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I Fought For Fidel
In the twilight of Castro’s regime, one of the soldiers who put him in power recalls what it was like to be a fidelista up in the hills four decades ago when a whole new, just, democratic world was there for the building
November 1991 | Volume 42, Issue 7
The group I joined was commanded by Rogelio Payret, whose nom de guerre was Captain Claudio. The twenty-one-year-old son of a foreman at the Mercedita sugar mill, Claudio had gotten his start as a guerrilla chief five months earlier, when he and two companions disarmed a batistiano jeep patrol and took to the hills with an automatic carbine and two submachine guns. By the time I arrived, Claudio’s band had grown to about twenty; its size was limited by a requirement that new members bring their own weapons, except in special cases like mine. They welcomed me with open arms— abrazos —and gave me an M-1 carbine.
Almost all Claudio’s men were from working-class families. Their prerevolutionary occupations included sugar-mill worker, stevedore, bus driver, gardener, hospital orderly, barber, and day laborer. Few had been to high school, and only Claudio had attended, briefly, the tuition-free University of Havana. Some were illiterate. About a quarter of them were black or mulatto; one was part Chinese. Only one regular member of the outfit was a guajiro (peasant). Claudio, like other fidelista commanders, felt that the peasants of the sierra served the revolution best by living at home, where they could gather vital intelligence and facilitate the shipment of food and other supplies to the guerrillas.
Conspicuously absent among the guerrillas were young people from the urban middle class. Intellectual revolutionaries like Ginés served in exile posts or in the underground in Cuban cities but rarely joined the armed struggle in the countryside. In fact, most anti-Batista university students in Cuba did not belong to Castro’s 26th of July Movement; they were members of the rival Revolutionary Directorate. Those who did take to the hills were more likely to join the small Revolutionary Directorate contingent in the Sierra del Escambray of Las Villas Province than the fidelista forces in Oriente or Pinar del Rio. Freedom-loving Cuban intellectuals had good reason to distrust Fidel Castro, as I would belatedly learn.
By the time I joined the rebels in the hills, in September 1958, the struggle for control of the insurgency was over, and Fidel had won. The urban underground had been all but put out of action by Batista’s security forces after an abortive general strike in April; through the spring and summer the number of incidents of revolutionary sabotage or terrorism in the cities dwindled as key resistance figures were killed, captured, or forced into exile. (Manolo, my host in Havana, was picked up by the police shortly after I left his apartment.)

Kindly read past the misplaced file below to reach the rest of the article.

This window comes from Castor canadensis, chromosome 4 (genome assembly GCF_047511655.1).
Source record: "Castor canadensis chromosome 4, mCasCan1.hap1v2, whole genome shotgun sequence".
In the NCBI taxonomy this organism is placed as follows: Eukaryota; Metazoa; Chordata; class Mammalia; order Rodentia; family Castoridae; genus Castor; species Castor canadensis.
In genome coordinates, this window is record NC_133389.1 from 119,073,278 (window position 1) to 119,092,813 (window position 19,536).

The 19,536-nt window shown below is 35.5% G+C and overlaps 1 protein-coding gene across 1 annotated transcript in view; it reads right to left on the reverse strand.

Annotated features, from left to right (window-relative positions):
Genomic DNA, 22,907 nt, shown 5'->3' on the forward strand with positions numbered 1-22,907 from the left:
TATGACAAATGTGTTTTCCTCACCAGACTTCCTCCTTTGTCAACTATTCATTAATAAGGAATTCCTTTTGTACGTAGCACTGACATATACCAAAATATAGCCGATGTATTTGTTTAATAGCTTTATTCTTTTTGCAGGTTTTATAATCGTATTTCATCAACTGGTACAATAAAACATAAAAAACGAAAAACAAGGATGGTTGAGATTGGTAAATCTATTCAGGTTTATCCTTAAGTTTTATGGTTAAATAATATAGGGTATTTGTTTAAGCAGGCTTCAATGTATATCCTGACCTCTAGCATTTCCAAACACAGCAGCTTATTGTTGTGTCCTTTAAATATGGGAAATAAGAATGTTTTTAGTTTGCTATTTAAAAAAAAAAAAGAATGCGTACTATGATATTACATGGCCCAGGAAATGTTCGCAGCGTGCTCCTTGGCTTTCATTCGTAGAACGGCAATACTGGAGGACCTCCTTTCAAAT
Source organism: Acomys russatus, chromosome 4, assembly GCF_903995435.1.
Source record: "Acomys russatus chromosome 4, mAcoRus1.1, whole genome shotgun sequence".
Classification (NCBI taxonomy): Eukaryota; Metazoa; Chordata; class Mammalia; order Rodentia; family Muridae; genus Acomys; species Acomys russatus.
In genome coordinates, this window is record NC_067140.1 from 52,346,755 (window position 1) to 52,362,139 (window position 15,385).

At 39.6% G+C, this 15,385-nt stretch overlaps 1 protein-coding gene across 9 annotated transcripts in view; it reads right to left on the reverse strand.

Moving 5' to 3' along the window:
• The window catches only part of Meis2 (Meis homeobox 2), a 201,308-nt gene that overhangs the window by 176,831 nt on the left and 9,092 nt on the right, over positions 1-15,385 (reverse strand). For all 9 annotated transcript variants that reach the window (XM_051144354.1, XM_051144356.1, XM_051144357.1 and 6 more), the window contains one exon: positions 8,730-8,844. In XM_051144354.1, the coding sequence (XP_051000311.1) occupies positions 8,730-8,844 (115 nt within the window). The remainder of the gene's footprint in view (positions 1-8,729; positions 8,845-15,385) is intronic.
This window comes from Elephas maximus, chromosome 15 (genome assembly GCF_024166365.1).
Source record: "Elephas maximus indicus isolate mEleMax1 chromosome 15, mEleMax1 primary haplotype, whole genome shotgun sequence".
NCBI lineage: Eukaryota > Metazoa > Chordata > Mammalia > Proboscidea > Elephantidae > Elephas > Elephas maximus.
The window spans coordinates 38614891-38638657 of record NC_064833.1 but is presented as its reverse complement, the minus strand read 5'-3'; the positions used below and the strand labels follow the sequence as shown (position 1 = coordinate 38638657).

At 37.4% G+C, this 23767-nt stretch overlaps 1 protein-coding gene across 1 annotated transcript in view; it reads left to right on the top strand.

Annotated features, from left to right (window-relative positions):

Leaders of the various urban-based, democratically oriented organizations now conceded that the fidelista guerrilla campaign in the countryside was the only hope for overthrowing the dictatorship. In August they swallowed their misgivings and accepted a “unity pact” that made Fidel Castro the supreme military commander and “Maximum Leader” of the revolution, with exclusive power to name the next government of Cuba. The ink was barely dry on that agreement before Fidel made another pact—with the Cuban Communist party, which abandoned its neutrality in the contest to sign up with the sure winner.
I didn’t know about the fidelista -Communist alliance when I joined Claudio in the Sierra del Rosario, and neither did he or any of his men. We did, however, feel the practical effects of the overall anti-Batista consolidation of August 1958, which ended competition for revolutionary funds and channeled the flow of contributions to 26th of July coffers. By September Claudio and most other fidelista guerrilla commanders had plenty of money. Recalling the penury at the movement headquarters in New York only a month before, 1 was pleasantly surprised by the financial strength of the operating units in Cuba.
When we were not on the run, we had plenty to eat—rice, beans, fried pork, plantains, various tubers, canned fruit and milk, chocolate, coffee—and plenty of cigars and cigarettes, all procured through Claudio’s supply network and paid for with cash. Some of the troops were eating better than they ever had before in their lives, and I shared their appreciation for the food, consuming great quantities with demonstrative gusto. In line with their image of Americans, I was bigger than any of them, and I was supposed to be hungry, strong, aggressive, brave, smart, jovial, instructive, and entertaining. I did my best to live up to these expectations.
During my first three weeks with the guerrillas we saw no combat, but I did a lot of talking about it, emphasizing my eagerness for action. I let them know that I had faced the Communists on the line in Korea but always tried to explain that I was there after the war. Still, some of the boys persisted in believing that I was a veteran of the Guerra de Corea . I did make it clear that I disliked Communists and thought them a sorry, devious bunch, almost as bad as the batistianos . That opinion struck a chord with some of the guerrillas, who knew about the Cuban Communists’ long record of collaboration with the dictator. “ Americano ,” Ramoncito, the ex-gardener, assured me, “we are anti -Communists.” Quintin, the African-Cuban ex-day laborer, ob- served that Communists were always trying to confuse people.